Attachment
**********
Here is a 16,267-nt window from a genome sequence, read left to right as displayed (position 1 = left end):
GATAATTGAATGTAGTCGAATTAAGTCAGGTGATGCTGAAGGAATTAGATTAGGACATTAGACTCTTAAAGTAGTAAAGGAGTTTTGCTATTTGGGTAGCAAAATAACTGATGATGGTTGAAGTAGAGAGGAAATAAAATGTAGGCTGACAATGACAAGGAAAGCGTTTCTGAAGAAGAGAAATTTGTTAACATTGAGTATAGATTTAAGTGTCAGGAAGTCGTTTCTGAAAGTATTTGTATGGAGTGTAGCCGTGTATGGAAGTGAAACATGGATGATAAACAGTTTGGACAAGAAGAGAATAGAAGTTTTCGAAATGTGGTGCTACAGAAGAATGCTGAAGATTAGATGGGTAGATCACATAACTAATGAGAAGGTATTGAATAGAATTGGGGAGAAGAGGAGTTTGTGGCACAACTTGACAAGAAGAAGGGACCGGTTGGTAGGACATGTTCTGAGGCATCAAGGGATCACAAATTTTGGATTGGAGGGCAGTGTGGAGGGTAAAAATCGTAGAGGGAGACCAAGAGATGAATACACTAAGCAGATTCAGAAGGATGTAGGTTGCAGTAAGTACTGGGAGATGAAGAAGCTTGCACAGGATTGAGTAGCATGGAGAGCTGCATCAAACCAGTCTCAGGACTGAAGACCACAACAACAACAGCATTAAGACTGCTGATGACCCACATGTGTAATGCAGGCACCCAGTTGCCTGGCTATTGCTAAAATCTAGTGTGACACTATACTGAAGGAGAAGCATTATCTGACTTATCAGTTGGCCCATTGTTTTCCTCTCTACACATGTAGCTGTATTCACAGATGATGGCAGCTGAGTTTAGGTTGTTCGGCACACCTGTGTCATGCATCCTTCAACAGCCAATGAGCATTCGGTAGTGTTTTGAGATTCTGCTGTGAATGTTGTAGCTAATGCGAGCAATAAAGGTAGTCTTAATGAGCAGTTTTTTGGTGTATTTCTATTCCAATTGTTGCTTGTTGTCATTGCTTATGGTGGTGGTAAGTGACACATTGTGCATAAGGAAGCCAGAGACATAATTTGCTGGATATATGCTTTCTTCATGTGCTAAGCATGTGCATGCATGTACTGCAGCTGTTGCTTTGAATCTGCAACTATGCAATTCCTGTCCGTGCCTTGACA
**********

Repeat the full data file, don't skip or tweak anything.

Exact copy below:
Here is a 16,267-nt window from a genome sequence, read left to right as displayed (position 1 = left end):
GATAATTGAATGTAGTCGAATTAAGTCAGGTGATGCTGAAGGAATTAGATTAGGACATTAGACTCTTAAAGTAGTAAAGGAGTTTTGCTATTTGGGTAGCAAAATAACTGATGATGGTTGAAGTAGAGAGGAAATAAAATGTAGGCTGACAATGACAAGGAAAGCGTTTCTGAAGAAGAGAAATTTGTTAACATTGAGTATAGATTTAAGTGTCAGGAAGTCGTTTCTGAAAGTATTTGTATGGAGTGTAGCCGTGTATGGAAGTGAAACATGGATGATAAACAGTTTGGACAAGAAGAGAATAGAAGTTTTCGAAATGTGGTGCTACAGAAGAATGCTGAAGATTAGATGGGTAGATCACATAACTAATGAGAAGGTATTGAATAGAATTGGGGAGAAGAGGAGTTTGTGGCACAACTTGACAAGAAGAAGGGACCGGTTGGTAGGACATGTTCTGAGGCATCAAGGGATCACAAATTTTGGATTGGAGGGCAGTGTGGAGGGTAAAAATCGTAGAGGGAGACCAAGAGATGAATACACTAAGCAGATTCAGAAGGATGTAGGTTGCAGTAAGTACTGGGAGATGAAGAAGCTTGCACAGGATTGAGTAGCATGGAGAGCTGCATCAAACCAGTCTCAGGACTGAAGACCACAACAACAACAGCATTAAGACTGCTGATGACCCACATGTGTAATGCAGGCACCCAGTTGCCTGGCTATTGCTAAAATCTAGTGTGACACTATACTGAAGGAGAAGCATTATCTGACTTATCAGTTGGCCCATTGTTTTCCTCTCTACACATGTAGCTGTATTCACAGATGATGGCAGCTGAGTTTAGGTTGTTCGGCACACCTGTGTCATGCATCCTTCAACAGCCAATGAGCATTCGGTAGTGTTTTGAGATTCTGCTGTGAATGTTGTAGCTAATGCGAGCAATAAAGGTAGTCTTAATGAGCAGTTTTTTGGTGTATTTCTATTCCAATTGTTGCTTGTTGTCATTGCTTATGGTGGTGGTAAGTGACACATTGTGCATAAGGAAGCCAGAGACATAATTTGCTGGATATATGCTTTCTTCATGTGCTAAGCATGTGCATGCATGTACTGCAGCTGTTGCTTTGAATCTGCAACTATGCAATTCCTGTCCGTGCCTTGACA